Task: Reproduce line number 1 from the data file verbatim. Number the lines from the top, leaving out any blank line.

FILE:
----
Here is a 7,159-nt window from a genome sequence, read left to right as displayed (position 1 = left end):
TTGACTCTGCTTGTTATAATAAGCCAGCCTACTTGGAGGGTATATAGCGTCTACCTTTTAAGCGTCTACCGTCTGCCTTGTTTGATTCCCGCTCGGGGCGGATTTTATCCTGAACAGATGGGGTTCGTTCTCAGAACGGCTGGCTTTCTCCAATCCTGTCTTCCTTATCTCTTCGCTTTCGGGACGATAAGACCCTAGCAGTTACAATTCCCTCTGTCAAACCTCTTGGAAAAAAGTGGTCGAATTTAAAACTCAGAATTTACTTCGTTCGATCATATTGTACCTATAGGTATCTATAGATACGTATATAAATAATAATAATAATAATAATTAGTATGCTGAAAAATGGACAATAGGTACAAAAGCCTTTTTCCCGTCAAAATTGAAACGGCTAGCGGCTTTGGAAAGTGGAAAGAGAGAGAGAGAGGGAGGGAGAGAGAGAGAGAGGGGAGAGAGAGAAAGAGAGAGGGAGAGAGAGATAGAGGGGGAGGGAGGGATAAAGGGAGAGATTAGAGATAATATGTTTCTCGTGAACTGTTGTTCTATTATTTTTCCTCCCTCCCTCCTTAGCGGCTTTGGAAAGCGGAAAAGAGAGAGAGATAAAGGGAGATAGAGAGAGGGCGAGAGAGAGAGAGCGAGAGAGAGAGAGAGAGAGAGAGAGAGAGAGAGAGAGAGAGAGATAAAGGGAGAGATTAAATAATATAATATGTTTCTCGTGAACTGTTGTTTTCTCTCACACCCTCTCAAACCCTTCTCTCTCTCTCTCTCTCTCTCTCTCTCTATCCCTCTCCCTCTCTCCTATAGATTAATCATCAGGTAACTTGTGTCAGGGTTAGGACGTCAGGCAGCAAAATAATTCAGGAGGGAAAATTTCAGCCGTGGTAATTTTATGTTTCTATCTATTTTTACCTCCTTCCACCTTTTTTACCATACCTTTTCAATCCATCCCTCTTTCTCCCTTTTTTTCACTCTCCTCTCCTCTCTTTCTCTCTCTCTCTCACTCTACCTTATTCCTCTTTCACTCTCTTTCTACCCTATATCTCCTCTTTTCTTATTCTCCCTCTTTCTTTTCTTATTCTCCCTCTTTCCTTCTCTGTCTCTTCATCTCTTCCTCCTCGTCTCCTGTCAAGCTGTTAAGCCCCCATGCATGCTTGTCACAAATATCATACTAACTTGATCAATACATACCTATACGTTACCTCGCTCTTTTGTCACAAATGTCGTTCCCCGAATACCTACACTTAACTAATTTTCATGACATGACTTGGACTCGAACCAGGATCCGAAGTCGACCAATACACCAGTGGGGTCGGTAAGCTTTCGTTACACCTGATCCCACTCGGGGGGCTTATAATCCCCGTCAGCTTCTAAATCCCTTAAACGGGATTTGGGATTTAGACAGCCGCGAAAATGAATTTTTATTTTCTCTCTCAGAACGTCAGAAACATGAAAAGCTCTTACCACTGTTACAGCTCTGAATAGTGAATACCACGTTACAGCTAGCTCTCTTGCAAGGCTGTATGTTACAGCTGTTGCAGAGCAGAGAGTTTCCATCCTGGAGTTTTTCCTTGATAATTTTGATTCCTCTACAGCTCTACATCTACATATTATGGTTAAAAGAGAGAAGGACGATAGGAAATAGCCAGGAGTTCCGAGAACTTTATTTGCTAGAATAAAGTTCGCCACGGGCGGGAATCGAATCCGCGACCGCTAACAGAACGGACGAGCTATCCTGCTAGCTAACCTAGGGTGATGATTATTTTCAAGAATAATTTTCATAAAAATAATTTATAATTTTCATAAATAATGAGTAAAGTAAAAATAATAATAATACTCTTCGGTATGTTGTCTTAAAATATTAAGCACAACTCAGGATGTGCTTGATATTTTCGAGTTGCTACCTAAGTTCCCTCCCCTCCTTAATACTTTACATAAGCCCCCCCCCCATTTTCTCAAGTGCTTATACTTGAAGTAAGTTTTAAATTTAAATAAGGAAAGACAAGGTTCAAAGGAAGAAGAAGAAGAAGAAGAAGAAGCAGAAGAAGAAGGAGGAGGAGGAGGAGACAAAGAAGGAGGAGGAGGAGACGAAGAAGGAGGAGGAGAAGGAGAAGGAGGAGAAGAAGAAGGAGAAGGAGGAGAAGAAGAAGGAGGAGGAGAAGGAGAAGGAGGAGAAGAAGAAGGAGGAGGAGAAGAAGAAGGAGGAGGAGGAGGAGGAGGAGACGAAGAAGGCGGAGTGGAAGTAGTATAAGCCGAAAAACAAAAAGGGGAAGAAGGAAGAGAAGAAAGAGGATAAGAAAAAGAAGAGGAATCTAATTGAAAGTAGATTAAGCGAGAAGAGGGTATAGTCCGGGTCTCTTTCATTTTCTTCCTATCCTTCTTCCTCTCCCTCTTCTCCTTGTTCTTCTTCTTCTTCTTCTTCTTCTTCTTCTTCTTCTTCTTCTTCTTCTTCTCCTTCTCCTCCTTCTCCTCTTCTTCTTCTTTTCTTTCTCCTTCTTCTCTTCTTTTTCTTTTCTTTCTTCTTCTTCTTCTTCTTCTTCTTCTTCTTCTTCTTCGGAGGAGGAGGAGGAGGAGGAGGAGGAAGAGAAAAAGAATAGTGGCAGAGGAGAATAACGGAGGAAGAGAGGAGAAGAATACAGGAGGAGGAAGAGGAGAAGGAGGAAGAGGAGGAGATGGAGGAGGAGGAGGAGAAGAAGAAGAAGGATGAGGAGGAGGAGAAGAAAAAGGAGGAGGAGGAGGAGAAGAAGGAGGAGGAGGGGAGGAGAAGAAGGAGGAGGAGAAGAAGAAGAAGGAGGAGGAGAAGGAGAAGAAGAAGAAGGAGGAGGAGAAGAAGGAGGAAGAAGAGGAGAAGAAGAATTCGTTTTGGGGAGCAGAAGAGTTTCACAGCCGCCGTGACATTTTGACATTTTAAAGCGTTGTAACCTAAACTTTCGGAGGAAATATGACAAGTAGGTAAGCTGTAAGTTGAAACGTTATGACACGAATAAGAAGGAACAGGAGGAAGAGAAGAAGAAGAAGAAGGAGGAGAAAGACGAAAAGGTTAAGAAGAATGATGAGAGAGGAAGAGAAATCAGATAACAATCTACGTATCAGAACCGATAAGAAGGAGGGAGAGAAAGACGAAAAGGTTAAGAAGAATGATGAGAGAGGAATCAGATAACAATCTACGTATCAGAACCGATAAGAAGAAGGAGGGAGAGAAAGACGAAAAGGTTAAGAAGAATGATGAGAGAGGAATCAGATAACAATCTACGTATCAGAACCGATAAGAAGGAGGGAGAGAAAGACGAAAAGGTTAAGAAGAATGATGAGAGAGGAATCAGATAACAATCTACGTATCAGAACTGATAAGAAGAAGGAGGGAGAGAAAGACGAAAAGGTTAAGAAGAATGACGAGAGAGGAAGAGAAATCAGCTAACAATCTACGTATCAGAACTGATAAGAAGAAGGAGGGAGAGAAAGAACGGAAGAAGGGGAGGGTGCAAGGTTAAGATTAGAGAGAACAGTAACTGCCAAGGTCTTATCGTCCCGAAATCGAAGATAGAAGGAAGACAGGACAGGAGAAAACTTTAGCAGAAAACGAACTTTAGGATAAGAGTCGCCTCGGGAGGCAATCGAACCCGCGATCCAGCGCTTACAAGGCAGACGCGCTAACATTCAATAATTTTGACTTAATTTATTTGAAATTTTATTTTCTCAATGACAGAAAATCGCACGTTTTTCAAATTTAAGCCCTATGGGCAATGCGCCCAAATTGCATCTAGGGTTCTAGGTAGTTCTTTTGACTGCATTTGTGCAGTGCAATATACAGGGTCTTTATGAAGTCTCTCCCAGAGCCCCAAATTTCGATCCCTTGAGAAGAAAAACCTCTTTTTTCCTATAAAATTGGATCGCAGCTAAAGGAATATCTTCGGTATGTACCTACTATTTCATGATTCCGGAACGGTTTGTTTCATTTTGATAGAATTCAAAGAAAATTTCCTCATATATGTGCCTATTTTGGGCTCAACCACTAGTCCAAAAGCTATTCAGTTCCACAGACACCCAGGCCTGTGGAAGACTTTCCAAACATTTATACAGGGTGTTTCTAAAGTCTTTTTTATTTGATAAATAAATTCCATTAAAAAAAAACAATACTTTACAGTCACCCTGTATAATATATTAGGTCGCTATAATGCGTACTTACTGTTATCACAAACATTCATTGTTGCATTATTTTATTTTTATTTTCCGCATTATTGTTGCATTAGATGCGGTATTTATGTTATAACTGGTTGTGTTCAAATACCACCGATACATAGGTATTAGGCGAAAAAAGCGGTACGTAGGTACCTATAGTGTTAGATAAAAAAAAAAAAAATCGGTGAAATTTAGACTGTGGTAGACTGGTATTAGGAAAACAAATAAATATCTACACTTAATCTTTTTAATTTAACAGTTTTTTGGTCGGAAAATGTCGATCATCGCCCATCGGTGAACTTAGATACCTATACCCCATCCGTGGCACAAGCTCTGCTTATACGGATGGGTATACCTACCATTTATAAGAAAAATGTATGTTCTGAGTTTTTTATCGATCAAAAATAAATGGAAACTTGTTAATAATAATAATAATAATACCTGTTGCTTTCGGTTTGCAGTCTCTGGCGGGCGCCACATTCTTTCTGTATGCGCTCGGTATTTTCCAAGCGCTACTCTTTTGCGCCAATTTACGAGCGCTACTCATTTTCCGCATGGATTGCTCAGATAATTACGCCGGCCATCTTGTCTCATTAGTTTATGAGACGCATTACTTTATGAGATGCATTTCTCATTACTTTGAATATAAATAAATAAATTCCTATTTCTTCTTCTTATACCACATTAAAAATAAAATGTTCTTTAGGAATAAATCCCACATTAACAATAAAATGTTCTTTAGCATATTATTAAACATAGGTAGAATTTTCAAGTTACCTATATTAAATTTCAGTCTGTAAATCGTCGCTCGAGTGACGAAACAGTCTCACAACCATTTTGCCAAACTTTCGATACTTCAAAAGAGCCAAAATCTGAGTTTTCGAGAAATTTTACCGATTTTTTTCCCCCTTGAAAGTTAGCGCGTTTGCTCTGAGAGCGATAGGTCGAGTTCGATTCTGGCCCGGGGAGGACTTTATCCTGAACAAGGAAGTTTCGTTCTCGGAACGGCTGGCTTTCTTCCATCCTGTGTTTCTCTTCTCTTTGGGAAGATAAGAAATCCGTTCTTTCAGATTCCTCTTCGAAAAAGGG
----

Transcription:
Here is a 7,159-nt window from a genome sequence, read left to right as displayed (position 1 = left end):